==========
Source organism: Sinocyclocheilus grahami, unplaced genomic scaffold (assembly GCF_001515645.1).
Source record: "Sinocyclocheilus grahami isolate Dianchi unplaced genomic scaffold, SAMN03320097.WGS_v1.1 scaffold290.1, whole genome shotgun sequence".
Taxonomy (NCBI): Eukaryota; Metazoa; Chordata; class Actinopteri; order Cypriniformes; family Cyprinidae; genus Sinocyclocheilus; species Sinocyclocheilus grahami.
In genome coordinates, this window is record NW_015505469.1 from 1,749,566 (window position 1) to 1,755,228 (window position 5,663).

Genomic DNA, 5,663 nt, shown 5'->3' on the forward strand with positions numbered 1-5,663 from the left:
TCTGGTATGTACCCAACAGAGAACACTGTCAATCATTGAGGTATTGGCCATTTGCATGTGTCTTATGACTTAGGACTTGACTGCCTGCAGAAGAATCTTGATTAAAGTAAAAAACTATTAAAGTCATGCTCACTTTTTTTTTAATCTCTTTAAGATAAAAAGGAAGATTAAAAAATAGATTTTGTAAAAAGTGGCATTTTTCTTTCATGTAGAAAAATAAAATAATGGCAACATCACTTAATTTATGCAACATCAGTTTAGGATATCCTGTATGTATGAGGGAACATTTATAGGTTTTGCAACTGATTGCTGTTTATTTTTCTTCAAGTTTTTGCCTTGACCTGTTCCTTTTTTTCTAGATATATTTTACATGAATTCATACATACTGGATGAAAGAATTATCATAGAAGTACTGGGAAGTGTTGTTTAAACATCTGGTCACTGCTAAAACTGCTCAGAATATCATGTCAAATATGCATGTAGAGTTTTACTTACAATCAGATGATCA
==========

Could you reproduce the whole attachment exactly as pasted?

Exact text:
Source organism: Sinocyclocheilus grahami, unplaced genomic scaffold (assembly GCF_001515645.1).
Source record: "Sinocyclocheilus grahami isolate Dianchi unplaced genomic scaffold, SAMN03320097.WGS_v1.1 scaffold290.1, whole genome shotgun sequence".
Taxonomy (NCBI): Eukaryota; Metazoa; Chordata; class Actinopteri; order Cypriniformes; family Cyprinidae; genus Sinocyclocheilus; species Sinocyclocheilus grahami.
In genome coordinates, this window is record NW_015505469.1 from 1,749,566 (window position 1) to 1,755,228 (window position 5,663).

Genomic DNA, 5,663 nt, shown 5'->3' on the forward strand with positions numbered 1-5,663 from the left:
TCTGGTATGTACCCAACAGAGAACACTGTCAATCATTGAGGTATTGGCCATTTGCATGTGTCTTATGACTTAGGACTTGACTGCCTGCAGAAGAATCTTGATTAAAGTAAAAAACTATTAAAGTCATGCTCACTTTTTTTTTAATCTCTTTAAGATAAAAAGGAAGATTAAAAAATAGATTTTGTAAAAAGTGGCATTTTTCTTTCATGTAGAAAAATAAAATAATGGCAACATCACTTAATTTATGCAACATCAGTTTAGGATATCCTGTATGTATGAGGGAACATTTATAGGTTTTGCAACTGATTGCTGTTTATTTTTCTTCAAGTTTTTGCCTTGACCTGTTCCTTTTTTTCTAGATATATTTTACATGAATTCATACATACTGGATGAAAGAATTATCATAGAAGTACTGGGAAGTGTTGTTTAAACATCTGGTCACTGCTAAAACTGCTCAGAATATCATGTCAAATATGCATGTAGAGTTTTACTTACAATCAGATGATCA